Updated: January 2, 2009
Adding Features To VirtualBox By Installing Guest Additions VirtualBox Guest Windows XP In Windows 7 Host. I did a video on how to add VirtualBox Guest Additions because I knew from personal experience that the tutorials I found for this online always seemed to lack something in the step-by-step; such as WHERE to find the actual Guest Additions software! Access the virtual machine's menu and go to devices and click: 'Install Guest Additions CD Image'. Go to My Computer (This PC in Windows 10) and open the Guest Additions CD drive under the Devices and drivers section. Right click on VBoxWindowsAdditions and select Run as administrator. The Guest Additions Setup Wizard will start automatically. Installing Guest Additions. After the installation of Windows XP has been completed, the VirtualBox guest additions can be installed. These extensions include special drivers for increasing performance. License: The guest additions do not fall under the GPL like VirtualBox OSE. A commercial license is required for the commercial use of the.
This is the second of the three articles dedicated to configuring and using 3D virtualization in virtual machines. Today, we will learn how to enable 3D acceleration for OpenGL applications (and games) for Windows virtual machines running in VirtualBox installed on either a Windows or a Linux host.
In the first article, we saw how we can enable 3D acceleration for DirectX programs in Windows, using VMware products. The choice of the host platform did not matter. We were able to run our 3D-enabled Windows guests on top of both Windows and Linux hosts. In the last article, we'll try to configure a Linux host and a Linux virtual machine to share GPU resources. Follow me.
VirtualBox & OpenGL
What do we need?
You need VirtualBox 2.1.0 (or higher) installed. From version 2.1.0, VirtualBox officially support 3D acceleration for OpenGL applications. This feature greatly complements the VMware & DirectX combo. The choice of the host is not important.
For this tutorial, I've used the following:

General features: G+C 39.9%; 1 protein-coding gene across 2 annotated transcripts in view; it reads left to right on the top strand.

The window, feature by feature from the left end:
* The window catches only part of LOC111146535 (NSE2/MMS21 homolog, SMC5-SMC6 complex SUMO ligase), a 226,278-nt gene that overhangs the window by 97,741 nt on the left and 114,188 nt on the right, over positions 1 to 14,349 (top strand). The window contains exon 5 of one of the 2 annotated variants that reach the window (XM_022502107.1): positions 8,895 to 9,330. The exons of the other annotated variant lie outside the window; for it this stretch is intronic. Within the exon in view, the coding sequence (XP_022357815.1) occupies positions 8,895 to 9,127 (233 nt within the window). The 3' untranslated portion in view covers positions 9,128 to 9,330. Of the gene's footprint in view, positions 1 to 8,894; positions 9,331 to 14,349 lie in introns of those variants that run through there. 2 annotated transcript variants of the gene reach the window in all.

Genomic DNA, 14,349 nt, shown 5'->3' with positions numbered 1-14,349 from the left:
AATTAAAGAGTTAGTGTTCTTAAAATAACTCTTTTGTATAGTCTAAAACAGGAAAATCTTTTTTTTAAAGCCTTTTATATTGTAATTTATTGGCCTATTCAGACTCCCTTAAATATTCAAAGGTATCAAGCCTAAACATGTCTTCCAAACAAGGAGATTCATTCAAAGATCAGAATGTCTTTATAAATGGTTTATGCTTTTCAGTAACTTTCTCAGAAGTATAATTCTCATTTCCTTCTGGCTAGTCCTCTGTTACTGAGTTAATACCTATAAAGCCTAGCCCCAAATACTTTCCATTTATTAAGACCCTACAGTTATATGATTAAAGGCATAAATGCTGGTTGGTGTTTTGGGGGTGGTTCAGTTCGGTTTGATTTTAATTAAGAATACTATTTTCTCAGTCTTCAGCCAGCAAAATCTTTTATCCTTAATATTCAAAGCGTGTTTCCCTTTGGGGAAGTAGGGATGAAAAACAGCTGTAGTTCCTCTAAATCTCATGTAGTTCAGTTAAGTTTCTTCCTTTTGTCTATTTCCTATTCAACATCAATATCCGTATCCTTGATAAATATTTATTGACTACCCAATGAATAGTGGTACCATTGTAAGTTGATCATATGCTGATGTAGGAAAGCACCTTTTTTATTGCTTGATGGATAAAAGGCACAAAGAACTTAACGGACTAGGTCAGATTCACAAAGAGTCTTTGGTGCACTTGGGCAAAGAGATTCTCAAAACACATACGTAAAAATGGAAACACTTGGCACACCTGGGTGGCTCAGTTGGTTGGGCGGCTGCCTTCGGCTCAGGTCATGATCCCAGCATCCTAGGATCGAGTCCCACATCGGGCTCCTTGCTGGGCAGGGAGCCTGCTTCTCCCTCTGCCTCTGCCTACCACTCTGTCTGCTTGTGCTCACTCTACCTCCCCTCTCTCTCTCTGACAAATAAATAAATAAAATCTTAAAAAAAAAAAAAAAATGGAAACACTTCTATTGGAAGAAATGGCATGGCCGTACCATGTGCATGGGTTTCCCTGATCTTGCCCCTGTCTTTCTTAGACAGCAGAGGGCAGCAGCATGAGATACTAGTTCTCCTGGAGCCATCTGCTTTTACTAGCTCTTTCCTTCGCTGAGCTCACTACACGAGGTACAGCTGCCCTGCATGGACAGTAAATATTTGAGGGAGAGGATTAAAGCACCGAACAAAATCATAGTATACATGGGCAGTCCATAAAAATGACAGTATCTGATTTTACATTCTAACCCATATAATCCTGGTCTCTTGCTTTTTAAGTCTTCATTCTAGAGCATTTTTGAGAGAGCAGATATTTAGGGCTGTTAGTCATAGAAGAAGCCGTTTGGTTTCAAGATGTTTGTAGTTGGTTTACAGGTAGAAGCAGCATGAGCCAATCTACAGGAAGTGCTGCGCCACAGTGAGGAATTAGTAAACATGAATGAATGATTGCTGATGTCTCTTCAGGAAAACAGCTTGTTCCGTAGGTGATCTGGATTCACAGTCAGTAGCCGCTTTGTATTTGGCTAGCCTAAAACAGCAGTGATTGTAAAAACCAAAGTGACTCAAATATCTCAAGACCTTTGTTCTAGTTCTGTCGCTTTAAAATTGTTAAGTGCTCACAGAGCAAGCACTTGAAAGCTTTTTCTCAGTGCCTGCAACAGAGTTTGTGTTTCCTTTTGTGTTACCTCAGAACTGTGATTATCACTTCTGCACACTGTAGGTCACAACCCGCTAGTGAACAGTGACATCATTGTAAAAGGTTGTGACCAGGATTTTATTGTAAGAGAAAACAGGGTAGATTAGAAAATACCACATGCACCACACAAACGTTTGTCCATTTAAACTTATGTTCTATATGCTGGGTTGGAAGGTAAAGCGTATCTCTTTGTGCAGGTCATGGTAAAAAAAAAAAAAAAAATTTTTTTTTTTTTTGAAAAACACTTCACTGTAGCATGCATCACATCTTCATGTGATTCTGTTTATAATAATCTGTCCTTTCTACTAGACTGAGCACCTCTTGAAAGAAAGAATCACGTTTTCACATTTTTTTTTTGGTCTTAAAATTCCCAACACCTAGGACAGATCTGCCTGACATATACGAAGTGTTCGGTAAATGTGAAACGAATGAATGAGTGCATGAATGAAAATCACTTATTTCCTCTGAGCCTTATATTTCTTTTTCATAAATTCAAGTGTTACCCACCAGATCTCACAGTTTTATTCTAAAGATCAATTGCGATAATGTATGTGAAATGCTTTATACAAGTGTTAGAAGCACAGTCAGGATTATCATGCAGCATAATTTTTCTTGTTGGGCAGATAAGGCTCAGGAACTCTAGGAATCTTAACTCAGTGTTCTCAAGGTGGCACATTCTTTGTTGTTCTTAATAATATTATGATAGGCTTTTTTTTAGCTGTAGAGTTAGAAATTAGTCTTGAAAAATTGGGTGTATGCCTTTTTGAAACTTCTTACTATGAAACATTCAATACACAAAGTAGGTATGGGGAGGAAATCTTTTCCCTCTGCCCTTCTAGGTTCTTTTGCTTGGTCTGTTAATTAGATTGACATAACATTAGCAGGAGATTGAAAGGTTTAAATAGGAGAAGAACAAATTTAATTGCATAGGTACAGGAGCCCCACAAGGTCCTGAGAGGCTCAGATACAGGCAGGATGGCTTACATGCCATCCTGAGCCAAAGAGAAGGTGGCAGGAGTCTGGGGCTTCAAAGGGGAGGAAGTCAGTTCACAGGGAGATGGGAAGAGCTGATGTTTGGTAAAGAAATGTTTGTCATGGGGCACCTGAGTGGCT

Virtualbox Guest Additions Download
- VirtualBox 2.1.0 installed on Windows XP SP3 host (RE: Windows host example)
- VirtualBox 2.1.0 installed on Ubuntu 8.10 host (RE: Linux host example)
- Windows XP SP3 installed as the guest operating system in both cases
- Guest Additions installed in the guest operating system
- Some configurations changed in the virtual machine settings
- A game that uses OpenGL to test the functionality
You may also have to refer to some of the other tutorials in the Virtualization section to get everything going. My tutorials are chronological and incremental and build one upon another. So if you're having difficulties mastering the installation and configuration of either VirtualBox and/or Windows XP as a guest operating system, you should spend some time reading. In particular:
Make sure Guest Additions are installed
Boot your virtual machine once and check whether the Guest Additions are installed. Similarly to VMware Tools, the Guest Additions feature an icon in the system tray. Now, shut down the machine and enable the 3D acceleration.
Configure virtual machine to use 3D acceleration
This is much simpler than the VMware configuration. You do not have to edit any configuration file manually. The entire procedure takes 17 seconds and is done entirely using GUI.
Open VirtualBox. Select the virtual machine you want to use. Click on Settings. Under General, change the Video Memory Size to a desired amount, in our example 64MB, and tick the box Enable 3D Acceleration. That's it!
Now boot the guest, install the game of your choice and test. I selected OpenArena for the task.
And here we go:
The performance was not stellar. It was reasonable, similar to the results obtained with VMware Server & DirectX. The game worked, although it was much slower than a native installation.
Linux host, Windows guest
Similarly, we do the same thing on Linux.
Now, surprise, surprise, the performance on the Ubuntu host was much, much better than on Windows! The game performance and responsiveness were almost as good as the native installation.